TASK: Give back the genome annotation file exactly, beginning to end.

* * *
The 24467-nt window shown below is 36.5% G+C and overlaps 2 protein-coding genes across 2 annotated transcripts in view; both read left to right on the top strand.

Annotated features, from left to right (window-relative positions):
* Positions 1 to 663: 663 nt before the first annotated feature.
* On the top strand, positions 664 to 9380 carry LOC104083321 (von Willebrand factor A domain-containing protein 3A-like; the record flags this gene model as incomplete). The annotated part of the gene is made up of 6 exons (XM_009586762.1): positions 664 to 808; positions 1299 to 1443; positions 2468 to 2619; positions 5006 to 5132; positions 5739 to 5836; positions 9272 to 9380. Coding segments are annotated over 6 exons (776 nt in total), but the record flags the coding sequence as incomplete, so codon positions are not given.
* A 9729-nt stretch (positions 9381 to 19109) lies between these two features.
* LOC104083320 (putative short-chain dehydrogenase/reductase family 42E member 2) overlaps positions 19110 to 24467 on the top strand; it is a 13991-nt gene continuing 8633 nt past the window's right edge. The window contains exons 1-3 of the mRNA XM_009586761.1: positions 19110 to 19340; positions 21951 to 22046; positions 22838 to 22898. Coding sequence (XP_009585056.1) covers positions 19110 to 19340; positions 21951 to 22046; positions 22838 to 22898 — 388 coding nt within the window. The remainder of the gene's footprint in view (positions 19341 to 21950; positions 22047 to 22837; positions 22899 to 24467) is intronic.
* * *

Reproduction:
The 24467-nt window shown below is 36.5% G+C and overlaps 2 protein-coding genes across 2 annotated transcripts in view; both read left to right on the top strand.

Annotated features, from left to right (window-relative positions):
* Positions 1 to 663: 663 nt before the first annotated feature.
* On the top strand, positions 664 to 9380 carry LOC104083321 (von Willebrand factor A domain-containing protein 3A-like; the record flags this gene model as incomplete). The annotated part of the gene is made up of 6 exons (XM_009586762.1): positions 664 to 808; positions 1299 to 1443; positions 2468 to 2619; positions 5006 to 5132; positions 5739 to 5836; positions 9272 to 9380. Coding segments are annotated over 6 exons (776 nt in total), but the record flags the coding sequence as incomplete, so codon positions are not given.
* A 9729-nt stretch (positions 9381 to 19109) lies between these two features.
* LOC104083320 (putative short-chain dehydrogenase/reductase family 42E member 2) overlaps positions 19110 to 24467 on the top strand; it is a 13991-nt gene continuing 8633 nt past the window's right edge. The window contains exons 1-3 of the mRNA XM_009586761.1: positions 19110 to 19340; positions 21951 to 22046; positions 22838 to 22898. Coding sequence (XP_009585056.1) covers positions 19110 to 19340; positions 21951 to 22046; positions 22838 to 22898 — 388 coding nt within the window. The remainder of the gene's footprint in view (positions 19341 to 21950; positions 22047 to 22837; positions 22899 to 24467) is intronic.